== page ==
In this section, I am going to cover all of the unique features of this board in detail. To start off, this is a “feature map” showing the location of all of the hardware supporting the features described.
Unlike ordinary digital VRM design, the Extreme Engine Digi+ combines the advantage of both the digital and analog VRM design, delivering less switching delay while offering better accuracy at the same time. Not only it offers finer spacing of PWM power frequency interval, the choke used also sustains 25% more current than ordinary design, capable of delivering up to 40A. This enables better permeability and less power loss, meaning less heat will be produced under the same configuration. Furthermore, thanks to the nature of being digital, the power solution can also be fully customizable by the user in real time, making system optimization easily achievable by its users.
If I learned anything from the X58 platform, it’s that while good VRM design is essential to achieving overclocking success…over the top VRM design isn’t required from an overclocking perspective. Some designs make significant impacts on power consumption and heat, but I’ve yet to see a top-end VRM design convince me from an overclocking perspective. This one looks great on paper, but I’ll reserve my final judgment until after I compare it with the competition (later this month).
One observation in my testing is that the VRM does need direct airflow when pushing the CPU to high levels, despite the fact that my testing was performed on an open test bench. This isn’t uncommon or surprising, but worth mentioning nonetheless.
The remote control, overclock, as well as hardware monitor capability of RC Bluetooth has made its way to the MAC platform. With the new ROG iDirect, users can now gain the full control of the keyboard-free overclocking and debug tools through the USB, Bluetooth or WiFi connections via their very own handhold devices from MAC such as the iPhone, as well as the iPAD, transforming your handy everyday gadgets into a power OC Remote.
I borrowed a friends iPad in order to test this feature with iDirect. I first installed the Bluetooth module in the motherboard, then I installed the AI Suite II onto the test system. I then installed the Bluetooth drivers on the test system and finally turned on the iPad, went to the app store, and searched for “ROG iDirect” and the correct app showed up right away.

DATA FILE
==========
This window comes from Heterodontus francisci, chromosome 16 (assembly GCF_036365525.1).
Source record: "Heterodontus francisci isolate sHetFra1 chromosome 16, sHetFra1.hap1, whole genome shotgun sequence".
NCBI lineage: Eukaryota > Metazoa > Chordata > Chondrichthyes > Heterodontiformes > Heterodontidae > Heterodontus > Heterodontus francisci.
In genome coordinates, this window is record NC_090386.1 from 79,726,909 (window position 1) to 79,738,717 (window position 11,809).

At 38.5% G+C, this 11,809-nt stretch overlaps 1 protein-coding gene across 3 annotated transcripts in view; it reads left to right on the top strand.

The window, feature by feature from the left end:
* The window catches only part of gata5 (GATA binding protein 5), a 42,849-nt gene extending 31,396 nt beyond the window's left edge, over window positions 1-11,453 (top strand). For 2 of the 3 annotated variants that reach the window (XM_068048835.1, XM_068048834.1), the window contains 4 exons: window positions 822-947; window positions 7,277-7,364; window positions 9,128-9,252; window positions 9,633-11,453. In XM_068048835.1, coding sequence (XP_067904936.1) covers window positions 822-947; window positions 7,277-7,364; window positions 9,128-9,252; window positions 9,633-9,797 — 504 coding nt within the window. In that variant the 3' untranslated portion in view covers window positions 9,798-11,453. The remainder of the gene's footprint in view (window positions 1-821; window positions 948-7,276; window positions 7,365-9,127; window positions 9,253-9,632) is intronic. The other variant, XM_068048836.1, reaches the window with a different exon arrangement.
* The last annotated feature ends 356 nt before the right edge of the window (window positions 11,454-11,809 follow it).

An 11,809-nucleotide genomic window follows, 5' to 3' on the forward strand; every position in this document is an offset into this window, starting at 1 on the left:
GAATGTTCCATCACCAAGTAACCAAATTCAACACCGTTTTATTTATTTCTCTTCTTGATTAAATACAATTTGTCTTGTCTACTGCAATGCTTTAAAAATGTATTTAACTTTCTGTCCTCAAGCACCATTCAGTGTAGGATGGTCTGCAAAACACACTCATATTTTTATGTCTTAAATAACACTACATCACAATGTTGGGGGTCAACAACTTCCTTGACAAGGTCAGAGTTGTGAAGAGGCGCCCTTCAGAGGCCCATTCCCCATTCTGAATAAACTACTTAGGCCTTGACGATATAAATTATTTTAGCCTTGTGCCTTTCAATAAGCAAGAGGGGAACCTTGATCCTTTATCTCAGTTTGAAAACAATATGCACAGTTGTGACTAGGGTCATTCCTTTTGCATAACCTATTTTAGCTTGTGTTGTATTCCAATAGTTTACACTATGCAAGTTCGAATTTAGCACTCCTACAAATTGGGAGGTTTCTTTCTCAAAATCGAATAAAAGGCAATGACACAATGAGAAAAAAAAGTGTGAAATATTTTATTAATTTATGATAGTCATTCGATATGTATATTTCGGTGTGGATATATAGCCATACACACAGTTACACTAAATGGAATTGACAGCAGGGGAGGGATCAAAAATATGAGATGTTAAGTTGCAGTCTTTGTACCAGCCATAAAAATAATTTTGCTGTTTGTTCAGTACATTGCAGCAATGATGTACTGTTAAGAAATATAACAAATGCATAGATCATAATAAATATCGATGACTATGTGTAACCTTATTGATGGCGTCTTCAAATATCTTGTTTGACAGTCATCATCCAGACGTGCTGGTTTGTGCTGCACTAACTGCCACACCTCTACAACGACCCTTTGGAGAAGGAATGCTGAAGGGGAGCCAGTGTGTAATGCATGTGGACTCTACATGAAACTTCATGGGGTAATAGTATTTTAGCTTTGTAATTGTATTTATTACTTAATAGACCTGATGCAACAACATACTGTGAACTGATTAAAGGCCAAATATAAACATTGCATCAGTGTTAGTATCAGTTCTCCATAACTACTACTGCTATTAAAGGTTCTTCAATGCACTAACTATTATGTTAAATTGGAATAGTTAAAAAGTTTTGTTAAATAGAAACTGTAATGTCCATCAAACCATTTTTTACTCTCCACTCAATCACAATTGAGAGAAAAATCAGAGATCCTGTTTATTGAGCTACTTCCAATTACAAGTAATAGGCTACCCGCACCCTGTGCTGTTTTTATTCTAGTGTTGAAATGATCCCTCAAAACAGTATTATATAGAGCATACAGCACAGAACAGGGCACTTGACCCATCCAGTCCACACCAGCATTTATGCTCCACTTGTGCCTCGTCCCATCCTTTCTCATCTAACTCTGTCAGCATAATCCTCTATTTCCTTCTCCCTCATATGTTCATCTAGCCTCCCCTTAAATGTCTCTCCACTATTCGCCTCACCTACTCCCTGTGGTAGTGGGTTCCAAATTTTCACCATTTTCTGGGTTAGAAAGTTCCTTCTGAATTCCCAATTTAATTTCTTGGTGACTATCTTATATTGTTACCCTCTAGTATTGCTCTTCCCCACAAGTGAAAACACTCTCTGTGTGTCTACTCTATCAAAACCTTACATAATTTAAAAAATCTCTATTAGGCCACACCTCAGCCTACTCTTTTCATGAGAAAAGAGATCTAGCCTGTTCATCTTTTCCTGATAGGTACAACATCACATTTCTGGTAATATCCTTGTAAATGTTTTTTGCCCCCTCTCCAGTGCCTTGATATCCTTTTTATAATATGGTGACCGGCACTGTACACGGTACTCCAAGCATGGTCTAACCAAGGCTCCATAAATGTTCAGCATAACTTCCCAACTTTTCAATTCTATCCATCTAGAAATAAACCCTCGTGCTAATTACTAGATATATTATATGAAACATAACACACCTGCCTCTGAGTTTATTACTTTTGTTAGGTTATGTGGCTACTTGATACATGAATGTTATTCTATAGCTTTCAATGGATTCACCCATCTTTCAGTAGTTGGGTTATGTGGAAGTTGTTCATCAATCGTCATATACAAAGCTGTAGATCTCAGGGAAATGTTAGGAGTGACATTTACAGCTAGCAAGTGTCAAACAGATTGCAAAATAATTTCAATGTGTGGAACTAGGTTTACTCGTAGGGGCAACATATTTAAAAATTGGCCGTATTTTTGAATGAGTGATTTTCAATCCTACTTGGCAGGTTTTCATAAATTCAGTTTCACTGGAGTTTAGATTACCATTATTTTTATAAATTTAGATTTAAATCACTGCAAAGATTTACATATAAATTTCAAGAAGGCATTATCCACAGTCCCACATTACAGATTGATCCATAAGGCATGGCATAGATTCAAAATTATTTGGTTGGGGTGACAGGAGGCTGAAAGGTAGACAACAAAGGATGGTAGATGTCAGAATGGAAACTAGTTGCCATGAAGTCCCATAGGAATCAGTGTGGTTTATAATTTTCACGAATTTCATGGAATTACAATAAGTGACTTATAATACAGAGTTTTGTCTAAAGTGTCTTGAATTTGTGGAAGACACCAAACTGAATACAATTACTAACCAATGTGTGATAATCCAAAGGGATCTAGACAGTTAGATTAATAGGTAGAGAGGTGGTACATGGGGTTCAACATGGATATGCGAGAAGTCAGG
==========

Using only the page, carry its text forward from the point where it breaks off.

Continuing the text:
I installed the app and then enabled the Bluetooth module in the iPad. Then I went back to the test system and attempted to get the two systems connected via Bluetooth. Below are two screenshots showing my attempts.
And this is what I saw on the iPad screen.
Now, I’m not a regular Apple user, but I thought this was supposed to “just work!”? I fiddled with all sorts of stuff for about two hours, and uninstalled everything, then reinstalled everything…but I could not get the two devices connected no matter what I tried. I only had a few hours with this device to test the feature, but honestly even if I had more time with the iPad, I wouldn’t have wanted to continue trying anyway.
*** Note – I assumed all of the information that I needed was in the owners manual, later I discovered supplemental information regarding iDirect setup in the supplementary “ROG Exclusive Feature Guide.” However, I was unable to retest because I had already returned the loaner iPad to its owner.***
~~ For iPad users, use ASUS ROG iDirect through Wifi connection. ~~
~~ Tethering through Bluetooth may be unavailable or disabled by default depending on your territories. ~~
ROG iDirect is the same technology as RC Bluetooth extended for use with Apple products. I was unable to test RC Bluetooth, due to the lack of a compatible device.
Now, I really like the concept of iDirect and RC Bluetooth, but I would not use it myself unless it was reliable and consistent. I think most enthusiasts would agree, we do not trust software to take care of our expensive hardware without the utmost confidence in it’s fundamental operation. Assuming Asus works out the kinks, I believe this technology has potential. Until then, I would not base your purchasing decision on these features.
BIOS update has always been a trouble for some users. The update procedure may be rather complicate, unsafe under some very rare circumstances, and most importantly, the system needed the update has to be on and alive to allow BIOS update. With the revolutionary USB BIOS Flashback technology, users can now update the system BIOS via any USB pen drive with a simple press of ROG Connect button without even the need to switch ON the system. BIOS update and recovery has never been easier when USB BIOS Flashback around.
When Gulftown first debuted, many motherboards required a BIOS update to support the new processors. The problem was, in order to flash the BIOS, the user needed to posses an older Bloomfield CPU in order the flash the BIOS for the newer Gulftown CPU. But for those users who were purchasing their first LGA1366 based system and did not have an older CPU, this created a massive issue. Asus customers were saved because of USB BIOS Flashback (on supported motherboards), so they could update their BIOS without even powering on their systems.